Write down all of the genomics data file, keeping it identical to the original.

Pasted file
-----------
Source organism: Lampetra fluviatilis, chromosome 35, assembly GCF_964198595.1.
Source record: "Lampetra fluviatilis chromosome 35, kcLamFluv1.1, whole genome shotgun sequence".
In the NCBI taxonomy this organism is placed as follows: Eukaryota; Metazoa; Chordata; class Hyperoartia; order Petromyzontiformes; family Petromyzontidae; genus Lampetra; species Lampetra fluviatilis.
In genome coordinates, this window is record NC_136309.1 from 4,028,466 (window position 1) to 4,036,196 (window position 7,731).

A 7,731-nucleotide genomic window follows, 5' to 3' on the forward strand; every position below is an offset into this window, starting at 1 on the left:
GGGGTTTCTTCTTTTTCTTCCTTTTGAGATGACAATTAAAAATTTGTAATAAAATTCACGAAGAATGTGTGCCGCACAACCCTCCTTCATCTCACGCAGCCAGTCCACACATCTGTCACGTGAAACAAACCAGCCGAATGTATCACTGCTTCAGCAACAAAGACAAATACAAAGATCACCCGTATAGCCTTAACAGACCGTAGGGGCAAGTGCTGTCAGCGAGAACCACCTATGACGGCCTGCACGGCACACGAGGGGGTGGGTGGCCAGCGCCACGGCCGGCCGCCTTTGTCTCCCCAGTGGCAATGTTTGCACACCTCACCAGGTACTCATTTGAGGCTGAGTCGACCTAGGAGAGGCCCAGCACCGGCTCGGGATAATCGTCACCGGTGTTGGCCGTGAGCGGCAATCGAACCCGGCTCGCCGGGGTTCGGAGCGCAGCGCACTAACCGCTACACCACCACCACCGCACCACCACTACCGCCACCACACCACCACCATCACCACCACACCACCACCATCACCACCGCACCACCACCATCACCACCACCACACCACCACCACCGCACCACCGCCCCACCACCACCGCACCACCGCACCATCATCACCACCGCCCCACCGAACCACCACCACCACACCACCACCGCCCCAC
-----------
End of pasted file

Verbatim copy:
Source organism: Lampetra fluviatilis, chromosome 35, assembly GCF_964198595.1.
Source record: "Lampetra fluviatilis chromosome 35, kcLamFluv1.1, whole genome shotgun sequence".
In the NCBI taxonomy this organism is placed as follows: Eukaryota; Metazoa; Chordata; class Hyperoartia; order Petromyzontiformes; family Petromyzontidae; genus Lampetra; species Lampetra fluviatilis.
In genome coordinates, this window is record NC_136309.1 from 4,028,466 (window position 1) to 4,036,196 (window position 7,731).

A 7,731-nucleotide genomic window follows, 5' to 3' on the forward strand; every position below is an offset into this window, starting at 1 on the left:
GGGGTTTCTTCTTTTTCTTCCTTTTGAGATGACAATTAAAAATTTGTAATAAAATTCACGAAGAATGTGTGCCGCACAACCCTCCTTCATCTCACGCAGCCAGTCCACACATCTGTCACGTGAAACAAACCAGCCGAATGTATCACTGCTTCAGCAACAAAGACAAATACAAAGATCACCCGTATAGCCTTAACAGACCGTAGGGGCAAGTGCTGTCAGCGAGAACCACCTATGACGGCCTGCACGGCACACGAGGGGGTGGGTGGCCAGCGCCACGGCCGGCCGCCTTTGTCTCCCCAGTGGCAATGTTTGCACACCTCACCAGGTACTCATTTGAGGCTGAGTCGACCTAGGAGAGGCCCAGCACCGGCTCGGGATAATCGTCACCGGTGTTGGCCGTGAGCGGCAATCGAACCCGGCTCGCCGGGGTTCGGAGCGCAGCGCACTAACCGCTACACCACCACCACCGCACCACCACTACCGCCACCACACCACCACCATCACCACCACACCACCACCATCACCACCGCACCACCACCATCACCACCACCACACCACCACCACCGCACCACCGCCCCACCACCACCGCACCACCGCACCATCATCACCACCGCCCCACCGAACCACCACCACCACACCACCACCGCCCCAC